Green Screen Cowboy: Directing SCI FI's 'Sanctuary'
Sanctuary Dir. Martin Wood Interview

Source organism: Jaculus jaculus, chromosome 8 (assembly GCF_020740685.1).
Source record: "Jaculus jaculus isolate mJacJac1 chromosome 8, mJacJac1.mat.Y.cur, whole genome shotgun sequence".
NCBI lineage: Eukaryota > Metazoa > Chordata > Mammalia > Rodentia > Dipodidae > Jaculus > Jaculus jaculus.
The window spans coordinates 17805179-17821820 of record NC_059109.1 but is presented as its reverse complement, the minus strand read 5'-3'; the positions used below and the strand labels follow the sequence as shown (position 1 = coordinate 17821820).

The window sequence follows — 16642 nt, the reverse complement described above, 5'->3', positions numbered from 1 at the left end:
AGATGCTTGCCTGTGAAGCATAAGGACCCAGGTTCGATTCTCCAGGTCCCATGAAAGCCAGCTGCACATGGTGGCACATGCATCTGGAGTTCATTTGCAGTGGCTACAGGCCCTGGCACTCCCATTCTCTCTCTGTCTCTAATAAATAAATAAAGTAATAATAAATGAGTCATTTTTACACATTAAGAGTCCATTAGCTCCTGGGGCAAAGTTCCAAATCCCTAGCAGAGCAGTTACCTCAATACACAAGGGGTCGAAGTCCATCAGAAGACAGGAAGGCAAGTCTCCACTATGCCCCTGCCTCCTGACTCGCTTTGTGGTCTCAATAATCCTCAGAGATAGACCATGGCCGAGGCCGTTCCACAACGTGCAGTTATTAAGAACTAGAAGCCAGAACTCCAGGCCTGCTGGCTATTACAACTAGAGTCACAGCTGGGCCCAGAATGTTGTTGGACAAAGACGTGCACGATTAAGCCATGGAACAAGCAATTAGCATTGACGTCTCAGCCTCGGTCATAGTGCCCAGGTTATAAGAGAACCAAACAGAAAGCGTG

As a director, whether you are shooting a feature film, TV show, or even a fast food commercial, it is up to you to help set the scene for your cast. For Martin Wood, resident director of the new upcoming SCI FI Channel series Sanctuary, that job is that much more challenging. Most of the show’s environments, along with an array of exotic, magical, and sometimes dangerous creatures (a.k.a. “abnormals”), are brought to life with green screen. On this particular morning, the director is his typically enthusiastic and animated self as he stands behind the camera on the show’s Vancouver set and works with actors Amanda Tapping and Robin Dunne to get them to imagine themselves in a very different place.“The scene we’re working on at the moment is the introduction of the Sanctuary itself,” explains Wood, taking a breather in-between camera set-ups. “So this is the first time that the viewer – or at least those who haven’t watched the web series – is seeing the new Sanctuary as well as the lab where the abnormals are kept. “There’s a certain way we’re doing this program in that there is a very distinct line of demarcation between the real world and our [Sanctuary] world, and we do that in a number of different ways. We do it by moving from practical filming and practical sets, where it looks like a police drama, into the scenes we’re shooting today where essentially our character of Will [Robin Dunne] has made the decision to jump into the Sanctuary and see what it’s all about. He’s been intrigued enough by Helen Magnus [Amanda Tapping] that he decides to come and look at her world. When Will does that, the audience’s world shifts as does the look of the show, and we’re now into the virtual part of the program. “So today is our first day on green screen. This part of the episode is all virtual, all generated by computer, and with that comes challenges for the actors as well as myself. When you’re shooting practically, you know what things looks like – there’s a wall behind you, a light over there, a door over here, those kinds of things. Now it becomes my job to actually describe that to them. So I have to say, ‘This is where you are, this is a picture or concept of where you are. You’re essentially traveling from here to here, and this is what’s on the side of you and what’s standing in front of you, etc.’ And this morning when Will sees the Sanctuary for the first time, it has to be an ‘Oh, God’ moment, that just keeps getting bigger. I said to Robin, ‘I understand what I’m asking you to do, to keep being more and more amazed by this whole thing. At the same time I realize your eyebrows only go up so far, so just do your best,’” chuckles the director. As Wood mentioned, Sanctuary originally began life on the Internet and premiered last year as a series of eight 15-minute webisodes, which constituted a two-hour pilot. The show was later picked up for TV by The SCI FI Channel and debuts on October 3rd. Created by former Stargate SG-1 writer/producer Damian Kindler, Sanctuary tells the story of Dr. Helen Magnus, a brilliant scientist and immortal beauty who is carrying on her father’s (Dr. Anthony Magnus) work to seek out, study and help abnormals (creatures connected to the evolution of humankind and that roam the Earth). Based in a top secret and massive research facility called Sanctuary, Helen is assisted by her new protégé, Dr. Will Zimmerman, and her daughter Ashley (Emilie Ullerup). These characters as well as others are introduced in the show’s pilot episode, "Sanctuary for All", which has been re-shot for TV. “The Sanctuary web pilot that we made was an experiment to see how quickly and how well we could get something on the Internet in a very limited amount of time and with limited resources,” recalls Wood. “With it, we made any mistakes that we needed to make and learned from them. The look for the TV pilot will be quite different in that we have a much larger VFX team with us now, so we can throw much more at them. We previously had an in-house team doing our VFX and they did an incredible job. That team, however, would have needed to expand by at least four times in order to do what we’re doing now with the program. “So along came Lee and Lisa Wilson and they assembled a team that will be able to handle this. They’re the ones who last year worked on the six-hour SCI FI Channel miniseries Tin Man and in a relatively short period of time turned out some stunning results. We’re now taking what they learned on Tin Man and, again, what we learned on the original Sanctuary pilot and combining it all. Imagine what the outcome will be. If you liked Tin Man and the first Sanctuary pilot, just squish them together into one big sandwich and take a bite out of that,” smiles the director. “You’re going to get an amazing ‘taste.’” The two-hour "Sanctuary for All" is part of the show’s 13-episode first season. According to Wood, the year one story arc will contribute not only to character development but also the ongoing Sanctuary mythology. “Our story is going to start out very small with Will coming onto the team,” he notes. “As he begins to learn about the resources Magnus has at her disposal and what the Sanctuary is, Will is going to discover, along with the audience, that there are additional Sanctuaries around the world. “He’s also going to learn that there are more of these monsters running about than anybody could ever imagine. These abnormals exist everywhere and are a part of the fabric of our world. There are controlling factors in their lives that are not necessarily present in the lives of human beings, and we human beings don’t know that. We’re going to discover what two of these controlling factors are as well as a huge amount of information as to where Magnus came from and why that’s important to the world.” As season one of Sanctuary unfolds, our heroes are going to end up traveling around the world, from the snowcapped mountains of the Himalayans, to catacombs beneath Rome, and even the waters of the Bermuda Triangle. All these locales and many more are courtesy of green screen, the benefits of which have not been lost on Wood. “When you’re filming on a practical set, you can never think of doing, for example, a shot where a man is standing sixty stories up on a steal girder having a conversation with a woman, when one of them turns and flies away. And the whole thing is shot from above looking down at them with sixty stories of a city below you,” muses the director. “You can’t really do that on a practical set, but we can do it standing on the floor of our studio. “One of the cool things about green screen is that the physical limitations of filming are no longer there,” continues Wood. “There’s a scene in our two-hour opener that begins in an interrogation room and we’re looking at a prisoner. We then turn away and see a reflection of him in these one-way mirrors. The camera then starts to push towards the mirrors and goes ‘through’ them to the other side where two people are talking and looking back at the prisoner in the other room. “So walls are permeable now, so are floors, ceilings, even time and distance. You can follow someone out a doorway and they can be in a car in the very next shot. However, we’re not doing a lot of trick shots like that. What we’re doing is opening up this world of ours. When you talk about doing smaller shows in a single room, well, our single room could be 75 feet high and long. Just think if we played out an entire episode in our Sanctuary library. You’re talking about a room that’s 100 feet long with four floors to it, and it’s all done in the studio. “That’s the difference for me between working on a practical set and one with a green screen. In the years I’ve been doing sci-fi on standing sets I’ve been limited to thinking about how I’m going to film inside those sets. Now I no longer have to worry about that. I can shoot wherever I want, within reason, of course. We sat down earlier today to talk about how we’re going to shoot a plane crash involving our heroes and then have a helicopter go in and find them. It was like, ‘Okay, we can do that. It’s not that hard,’ and that’s pretty neat.” Wood brings 20 years of directing experience to Sanctuary, with much of that time spent working on Stargate SG-1 and then Stargate Atlantis where he served as a producer as well. He also directed the recently-released Continuum, the second of two made-for-DVD SG-1 films. On Sanctuary he shares executive producing/show runner duties with Damian Kindler, Amanda Tapping, and Sam Egan. It is a responsibility he does not take lightly. “I have a much greater appreciation for what the show runners on SG-1 and Atlantis did,” says Wood. “For 11 years I watched what was happening from a director’s standpoint and learned a massive amount from Brad Wright and Robert Cooper as well as John Smith, who showed me how to run a TV show, but it was all happening through osmosis. I didn’t know how much I actually knew until I got into the big chair on Sanctuary and had to make some of the same decisions myself. “It’s a lot of work,” he says with a smile, “coupled with the fact that I’m trying to direct and juggle a whole bunch of other things at the same time. The show running/corporate end of things becomes rather intrusive in that [directing] process. As a result you have to be certain that you’re doing both jobs really well, because if not it’ll show up onscreen if you’re failing either one of them. So you can’t switch hats; you have to wear one on top of the other, and it’s tougher than it looks. At the same time it can be incredibly rewarding, and that’s what I’m finding with Sanctuary.” Related Stories: